A principal designer is a designer who is an organisation or individual (on smaller projects) appointed by the client to take control of the pre-construction phase of any project involving more than one contractor.
Principal designers have an important role in influencing how risks to health and safety are managed throughout a project. Design decisions made during the pre-construction phase have a significant influence in ensuring the project is delivered in a way that secures the health and safety of everyone affected by the work.
1. The principal construction contractor must:
– Plan, manage, monitor and coordinate health and safety in the pre-construction phase. In doing so they must take account of relevant information (such as an existing health and safety file) that might affect design work carried out both before and after the construction phase has started.
– Help and advise the client in bringing together pre-construction information, and provide the information designers and contractors need to carry out their duties.
– Work with any other designers on the project to eliminate foreseeable health and safety risks to anyone affected by the work and, where that is not possible, take steps to reduce or control those risks.
– Ensure that everyone involved in the pre-construction phase communicates and cooperates, coordinating their work wherever required.
– Liaise with the principal contractor, keeping them informed of any risks that need to be controlled during the construction phase.
When working for a domestic client, the client duties will normally be taken on by another dutyholder (often the principal contractor on projects involving more than one contractor). However, the principal designer can enter into a written agreement with the domestic client to take on the client duties in addition to their own.
2. What do general contractor Dong Lam Corp need to do?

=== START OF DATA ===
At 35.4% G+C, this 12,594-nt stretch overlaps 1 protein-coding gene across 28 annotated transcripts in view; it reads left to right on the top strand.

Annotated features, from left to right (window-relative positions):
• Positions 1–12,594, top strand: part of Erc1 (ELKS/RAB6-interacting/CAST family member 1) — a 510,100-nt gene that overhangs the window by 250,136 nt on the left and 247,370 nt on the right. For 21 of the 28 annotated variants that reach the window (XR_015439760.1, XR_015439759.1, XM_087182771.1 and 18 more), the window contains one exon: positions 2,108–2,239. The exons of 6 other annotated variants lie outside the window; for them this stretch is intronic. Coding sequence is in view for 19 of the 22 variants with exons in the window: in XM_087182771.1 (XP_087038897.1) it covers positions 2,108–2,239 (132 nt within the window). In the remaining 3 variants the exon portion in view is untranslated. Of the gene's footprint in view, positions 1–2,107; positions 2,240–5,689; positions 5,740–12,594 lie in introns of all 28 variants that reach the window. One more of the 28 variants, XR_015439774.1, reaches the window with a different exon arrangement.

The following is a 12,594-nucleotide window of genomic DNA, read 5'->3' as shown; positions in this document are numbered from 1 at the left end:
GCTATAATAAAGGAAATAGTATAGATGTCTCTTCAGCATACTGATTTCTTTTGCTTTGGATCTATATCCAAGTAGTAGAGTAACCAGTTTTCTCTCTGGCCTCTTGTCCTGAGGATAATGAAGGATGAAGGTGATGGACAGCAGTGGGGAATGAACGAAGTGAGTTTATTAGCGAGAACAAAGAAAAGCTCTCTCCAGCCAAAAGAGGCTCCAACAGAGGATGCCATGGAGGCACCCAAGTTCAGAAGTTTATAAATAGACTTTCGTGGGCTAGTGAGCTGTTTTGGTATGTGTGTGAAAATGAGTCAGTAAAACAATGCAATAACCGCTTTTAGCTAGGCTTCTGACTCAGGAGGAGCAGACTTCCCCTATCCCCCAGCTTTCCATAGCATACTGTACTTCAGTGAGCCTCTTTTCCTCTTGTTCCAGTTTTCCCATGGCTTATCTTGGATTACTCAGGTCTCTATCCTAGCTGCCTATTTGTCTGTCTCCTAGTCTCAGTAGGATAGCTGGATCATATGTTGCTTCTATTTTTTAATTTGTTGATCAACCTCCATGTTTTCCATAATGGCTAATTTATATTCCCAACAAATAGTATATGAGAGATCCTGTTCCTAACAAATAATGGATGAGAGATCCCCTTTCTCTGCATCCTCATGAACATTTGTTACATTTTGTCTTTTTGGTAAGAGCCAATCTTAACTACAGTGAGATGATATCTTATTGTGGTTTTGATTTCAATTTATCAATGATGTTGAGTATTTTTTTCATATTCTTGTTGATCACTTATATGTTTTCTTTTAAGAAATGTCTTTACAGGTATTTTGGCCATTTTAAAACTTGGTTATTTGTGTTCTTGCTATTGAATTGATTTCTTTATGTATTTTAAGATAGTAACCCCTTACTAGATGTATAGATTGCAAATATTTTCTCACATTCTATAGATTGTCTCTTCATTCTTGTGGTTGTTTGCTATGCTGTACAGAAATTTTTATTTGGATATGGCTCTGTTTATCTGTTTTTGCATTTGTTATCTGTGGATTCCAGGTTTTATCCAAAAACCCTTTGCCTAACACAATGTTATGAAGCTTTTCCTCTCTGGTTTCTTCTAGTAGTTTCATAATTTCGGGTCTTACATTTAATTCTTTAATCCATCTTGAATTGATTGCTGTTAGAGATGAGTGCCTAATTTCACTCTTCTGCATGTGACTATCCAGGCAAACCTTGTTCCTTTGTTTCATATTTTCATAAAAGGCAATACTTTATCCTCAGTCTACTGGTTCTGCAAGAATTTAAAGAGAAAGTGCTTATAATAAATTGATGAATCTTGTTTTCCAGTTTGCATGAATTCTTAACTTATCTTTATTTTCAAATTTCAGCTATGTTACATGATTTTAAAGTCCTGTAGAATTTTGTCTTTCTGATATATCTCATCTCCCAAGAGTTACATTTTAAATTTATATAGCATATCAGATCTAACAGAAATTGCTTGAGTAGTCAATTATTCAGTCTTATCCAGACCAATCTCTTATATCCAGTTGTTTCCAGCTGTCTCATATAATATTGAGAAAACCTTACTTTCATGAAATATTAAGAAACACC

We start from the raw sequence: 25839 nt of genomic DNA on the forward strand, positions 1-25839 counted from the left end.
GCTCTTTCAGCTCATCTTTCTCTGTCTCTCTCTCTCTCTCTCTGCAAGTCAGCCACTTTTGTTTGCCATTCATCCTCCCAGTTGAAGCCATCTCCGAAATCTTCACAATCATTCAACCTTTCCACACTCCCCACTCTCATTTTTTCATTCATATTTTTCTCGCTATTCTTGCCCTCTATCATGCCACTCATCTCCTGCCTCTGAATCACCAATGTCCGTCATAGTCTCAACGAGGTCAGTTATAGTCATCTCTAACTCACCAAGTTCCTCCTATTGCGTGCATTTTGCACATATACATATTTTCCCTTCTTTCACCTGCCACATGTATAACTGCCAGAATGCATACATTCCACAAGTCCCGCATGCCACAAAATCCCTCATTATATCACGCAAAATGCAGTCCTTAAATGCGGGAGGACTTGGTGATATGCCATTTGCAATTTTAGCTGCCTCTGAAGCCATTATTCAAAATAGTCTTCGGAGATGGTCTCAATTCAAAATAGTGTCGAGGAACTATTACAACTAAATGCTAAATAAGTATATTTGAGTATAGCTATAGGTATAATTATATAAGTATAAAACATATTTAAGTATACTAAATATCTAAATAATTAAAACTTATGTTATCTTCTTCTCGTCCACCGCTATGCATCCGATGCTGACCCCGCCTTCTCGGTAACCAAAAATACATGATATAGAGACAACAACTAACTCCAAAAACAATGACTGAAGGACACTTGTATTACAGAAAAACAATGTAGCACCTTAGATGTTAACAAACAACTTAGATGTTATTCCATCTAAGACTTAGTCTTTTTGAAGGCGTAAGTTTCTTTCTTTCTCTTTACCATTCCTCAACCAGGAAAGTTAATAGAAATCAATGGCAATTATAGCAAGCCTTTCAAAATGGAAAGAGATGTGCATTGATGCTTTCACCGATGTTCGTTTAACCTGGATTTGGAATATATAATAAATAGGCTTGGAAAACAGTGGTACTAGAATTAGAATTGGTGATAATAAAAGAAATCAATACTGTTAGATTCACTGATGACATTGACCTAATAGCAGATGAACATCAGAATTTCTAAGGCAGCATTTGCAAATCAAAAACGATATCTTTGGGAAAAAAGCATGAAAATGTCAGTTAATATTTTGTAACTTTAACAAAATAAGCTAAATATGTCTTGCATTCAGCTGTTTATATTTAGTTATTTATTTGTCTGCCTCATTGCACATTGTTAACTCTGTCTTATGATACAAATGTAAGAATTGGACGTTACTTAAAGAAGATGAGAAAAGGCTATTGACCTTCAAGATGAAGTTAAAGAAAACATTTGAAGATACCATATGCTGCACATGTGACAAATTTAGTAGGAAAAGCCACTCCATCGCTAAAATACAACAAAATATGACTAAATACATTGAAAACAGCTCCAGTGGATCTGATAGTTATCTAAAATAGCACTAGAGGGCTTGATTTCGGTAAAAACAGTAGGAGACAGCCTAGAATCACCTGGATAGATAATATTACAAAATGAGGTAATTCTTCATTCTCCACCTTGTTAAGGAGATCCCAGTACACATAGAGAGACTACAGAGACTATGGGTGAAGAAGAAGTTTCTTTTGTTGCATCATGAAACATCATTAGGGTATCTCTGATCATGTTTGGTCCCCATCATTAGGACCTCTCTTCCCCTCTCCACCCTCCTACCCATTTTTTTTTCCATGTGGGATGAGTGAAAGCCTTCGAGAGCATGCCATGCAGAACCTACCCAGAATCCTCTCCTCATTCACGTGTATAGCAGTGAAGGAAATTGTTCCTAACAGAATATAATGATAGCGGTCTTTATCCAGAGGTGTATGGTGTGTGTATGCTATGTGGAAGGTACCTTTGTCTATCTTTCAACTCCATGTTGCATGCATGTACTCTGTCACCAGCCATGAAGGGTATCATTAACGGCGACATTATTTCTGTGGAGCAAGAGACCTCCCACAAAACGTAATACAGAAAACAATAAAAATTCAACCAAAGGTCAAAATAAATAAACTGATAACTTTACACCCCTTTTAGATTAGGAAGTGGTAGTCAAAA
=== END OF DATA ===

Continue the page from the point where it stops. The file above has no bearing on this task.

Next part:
Virtually everyone involved in a construction project has legal duties under CDM 2015. These ‘dutyholders’ are defined as follows.
Client – Anyone who has construction work carried out for them. The main duty for clients is to make sure their project is suitably managed, ensuring the health and safety of all who might be affected by the work, including members of the public. CDM 2015 recognises two types of client:
– Commercial clients have construction work carried out as part of their business. This could be an individual, partnership or company and includes property developers and companies managing domestic properties.
– Domestic clients have construction work carried out for them but not in connection with any business – usually work done on their own home or the home of a family member. CDM 2015 does not require domestic clients to carry out client duties as these normally pass to other duty holders.
Designer – An organisation or individual whose work involves preparing or modifying designs, drawings, specifications, bills of quantity or design calculations. Designers can be architects, consulting engineers and quantity surveyors, or anyone who specifies and alters designs as part of their work. They can also include trades people if they carry out design work. The designer’s main duty is to eliminate, reduce or control foreseeable risks that may arise during construction work, or in the use and maintenance of the building once built. Designers work under the control of a principal designer on projects with more than one contractor.
Principal designer – A designer appointed by the client to control the pre-construction phase on projects with more than one contractor. The principal designer’s main duty is to plan, manage, monitor and coordinate health and safety during this phase, when most design work is carried out.
Principal construction contractor – A contractor appointed by the client to manage the construction phase on projects with more than one contractor. The principal contractor’s main duty is to plan, manage, monitor and coordinate health and safety during this phase, when all construction work takes place.
Contractor – An individual or business in charge of carrying out construction work (eg building, altering, maintaining or demolishing). Anyone who manages this work or directly employs or engages construction workers is a contractor. Their main duty is to plan, manage and monitor the work under their control in a way that ensures the health and safety of anyone it might affect (including members of the public).
Contractors work under the control of the principal contractor on projects with more than one contractor.
Worker – An individual who actually carries out the work involved in building, altering, maintaining or demolishing buildings or structures. Workers include: plumbers, electricians, scaff olders, painters, decorators, steel erectors and labourers, as well as supervisors like foremen and charge hands. Their duties include cooperating with their employer and other duty holders, reporting anything they see that might endanger the health and safety of themselves or others. Workers must be consulted on matters affecting their health, safety and welfare.
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